FAMU professor chosen for council

Gov. Charlie Crist appointed Dr. Marlon Honeywell, an associate professor of Pharmacy at Florida A & M University, to the Florida Diabetes Advisory Council. The council is designed to consult the governor about problems with diabetes and diabetes prevention.Honeywell and 13 others named to the council have been appointed to serve a term beginning Sept. 2, and ending July 1, 2011, according to a statement released from the governor’s office.”The council’s purpose is to advise the governor on issues related to diabetes and how the state handles these issues,” said Honeywell.The FAMU professor was chosen for the council through a rigorous process.”The members of the Diabetes Advisory Council looked at applications that the Governor’s office received, then the members of the council determined which applicant is most qualified and they made those recommendations to the state surgeon general and the governor,” said M. R. Street, Program Analyst for the Florida Alliance for Diabetes Prevention and Care.Florida statutes state the council was created more than 25 years ago in order to provide a comprehensive approach to diabetes prevention, diagnosis, education, and care. It is composed of 25 Florida citizens who work in or have knowledge of fields that are affected by diabetes. The Florida Diabetes Advisory Council statutory authority document said that its members come from a variety of disciplines ranging from pharmacy to optometry. Each member of the council is expected to serve a four-year term or until a successor is appointed to their position. Honeywell said students could play a part in the council’s activities as well.”Students can bring their concerns to a board member who can then address those concerns to the governor,” Honeywell said.The two main goals of the council are increasing the diagnosis of pre-diabetes and increasing the participation in diabetes self-management and education within the community, according to the Alliance for Diabetes Prevention and Care.The Florida Alliance for Diabetes Prevention and Care found that people who are aware of clinical and self-management programs are less likely to have complications from diabetes. “People who participate in clinical and self management are more likely to see the doctor for foot exams and eye exams,” Street said. “They are also more likely to understand the importance of exercising, good nutrition and not using tobacco products.” He added that the community could play a very big role in diabetes prevention and help those who already have diabetes. “There is something that can be done if everyone makes changes to the community. You can tell someone they need to walk and exercise, but if the streets aren’t adequate to walk on they’ll get discouraged,” Street said. “Look around your community and see what can be done to prevent diabetes.”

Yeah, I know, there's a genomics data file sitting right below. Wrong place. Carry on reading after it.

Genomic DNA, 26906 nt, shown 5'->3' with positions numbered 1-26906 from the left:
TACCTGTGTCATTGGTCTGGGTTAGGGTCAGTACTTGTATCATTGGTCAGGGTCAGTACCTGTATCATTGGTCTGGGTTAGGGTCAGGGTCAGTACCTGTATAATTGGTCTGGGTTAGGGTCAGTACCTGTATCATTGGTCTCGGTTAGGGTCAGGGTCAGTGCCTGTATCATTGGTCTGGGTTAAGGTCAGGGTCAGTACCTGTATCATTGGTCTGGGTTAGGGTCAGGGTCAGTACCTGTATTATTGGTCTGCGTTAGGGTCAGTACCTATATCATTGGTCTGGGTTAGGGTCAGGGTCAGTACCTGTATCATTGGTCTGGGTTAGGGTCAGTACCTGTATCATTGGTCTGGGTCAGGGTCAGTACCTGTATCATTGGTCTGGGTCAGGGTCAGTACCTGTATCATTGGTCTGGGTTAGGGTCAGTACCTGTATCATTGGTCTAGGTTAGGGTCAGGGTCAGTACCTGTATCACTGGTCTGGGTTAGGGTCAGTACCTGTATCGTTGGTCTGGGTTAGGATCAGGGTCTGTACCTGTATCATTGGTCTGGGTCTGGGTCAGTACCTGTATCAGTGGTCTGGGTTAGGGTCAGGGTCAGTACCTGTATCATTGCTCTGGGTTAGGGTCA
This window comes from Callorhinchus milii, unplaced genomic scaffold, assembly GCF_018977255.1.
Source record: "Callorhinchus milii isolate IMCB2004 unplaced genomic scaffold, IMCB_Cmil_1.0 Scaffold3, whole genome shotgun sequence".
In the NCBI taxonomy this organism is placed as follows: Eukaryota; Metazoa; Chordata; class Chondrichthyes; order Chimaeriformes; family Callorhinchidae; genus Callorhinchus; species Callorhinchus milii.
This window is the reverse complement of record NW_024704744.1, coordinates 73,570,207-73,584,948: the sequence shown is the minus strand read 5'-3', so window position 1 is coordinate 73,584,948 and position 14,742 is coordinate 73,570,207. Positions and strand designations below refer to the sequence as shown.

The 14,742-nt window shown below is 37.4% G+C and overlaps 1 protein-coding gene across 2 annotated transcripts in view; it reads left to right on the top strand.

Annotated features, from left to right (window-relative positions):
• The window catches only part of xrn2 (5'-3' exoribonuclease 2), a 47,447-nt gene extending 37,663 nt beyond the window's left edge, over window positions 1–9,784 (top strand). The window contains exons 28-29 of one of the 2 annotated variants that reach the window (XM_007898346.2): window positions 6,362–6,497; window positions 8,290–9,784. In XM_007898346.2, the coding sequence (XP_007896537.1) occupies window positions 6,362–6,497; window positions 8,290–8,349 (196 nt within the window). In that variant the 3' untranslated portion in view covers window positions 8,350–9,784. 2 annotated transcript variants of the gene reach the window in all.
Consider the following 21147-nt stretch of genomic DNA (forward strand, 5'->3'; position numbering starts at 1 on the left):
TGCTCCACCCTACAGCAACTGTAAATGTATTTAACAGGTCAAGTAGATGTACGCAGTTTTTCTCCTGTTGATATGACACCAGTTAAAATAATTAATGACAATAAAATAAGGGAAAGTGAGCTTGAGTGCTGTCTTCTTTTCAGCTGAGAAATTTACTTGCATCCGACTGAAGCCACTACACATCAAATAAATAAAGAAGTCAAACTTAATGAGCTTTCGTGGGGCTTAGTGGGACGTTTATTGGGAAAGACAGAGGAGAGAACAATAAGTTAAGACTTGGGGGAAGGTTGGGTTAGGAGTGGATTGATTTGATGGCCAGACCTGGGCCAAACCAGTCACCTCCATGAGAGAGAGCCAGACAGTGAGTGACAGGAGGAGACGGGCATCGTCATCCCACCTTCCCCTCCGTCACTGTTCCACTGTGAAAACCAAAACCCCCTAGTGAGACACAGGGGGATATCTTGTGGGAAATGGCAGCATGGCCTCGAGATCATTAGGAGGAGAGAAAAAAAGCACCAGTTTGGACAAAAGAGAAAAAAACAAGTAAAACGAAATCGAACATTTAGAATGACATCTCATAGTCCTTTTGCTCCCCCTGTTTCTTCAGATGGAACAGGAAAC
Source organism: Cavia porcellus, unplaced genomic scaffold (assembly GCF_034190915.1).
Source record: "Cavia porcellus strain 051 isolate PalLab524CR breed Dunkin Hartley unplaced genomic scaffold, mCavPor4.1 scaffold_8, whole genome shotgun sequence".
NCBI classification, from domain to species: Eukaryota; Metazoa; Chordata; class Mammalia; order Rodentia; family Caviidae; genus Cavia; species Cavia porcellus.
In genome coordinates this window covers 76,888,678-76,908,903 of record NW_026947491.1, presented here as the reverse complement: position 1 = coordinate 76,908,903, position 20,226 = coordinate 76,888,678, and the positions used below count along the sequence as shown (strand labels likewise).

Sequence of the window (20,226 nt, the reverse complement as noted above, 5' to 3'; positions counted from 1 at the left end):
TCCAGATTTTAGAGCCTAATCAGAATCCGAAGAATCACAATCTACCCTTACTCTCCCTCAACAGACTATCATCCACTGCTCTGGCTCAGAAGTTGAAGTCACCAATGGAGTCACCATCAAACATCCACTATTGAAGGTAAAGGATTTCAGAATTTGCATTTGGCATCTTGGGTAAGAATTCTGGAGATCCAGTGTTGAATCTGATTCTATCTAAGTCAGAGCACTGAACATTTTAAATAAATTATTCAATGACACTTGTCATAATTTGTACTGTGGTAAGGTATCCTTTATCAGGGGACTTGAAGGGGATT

With many people in the black community affected by diabetes, Honeywell, 36, said he hopes that his presence on the council will assist in serving the community. “Certainly diabetes plagues African Americans much more than any other ethnicity and if there is any thing that can be done to help with this problem I want to be at the table so we can talk about it,” Honeywell said. The professor said he is also very excited about being appointed to the council. “It’s an exciting time for me to be appointed to a committee that makes such a big impact on the citizens of Florida,” Honeywell said, “In fact, my dad has diabetes, that’s why I was so interested. I’m excited about serving the community.” Students who know Honeywell have no doubt that he will do an excellent job with his new position. “I think it’s a very good placement due to his knowledge on the subject, his passion for the health care profession and due to his creativity,” said Dwayne L. Simmons, 22, a third-year pharmacy student from Chicago. “I’m sure he’ll accomplish all of his obligations in new and exciting ways.”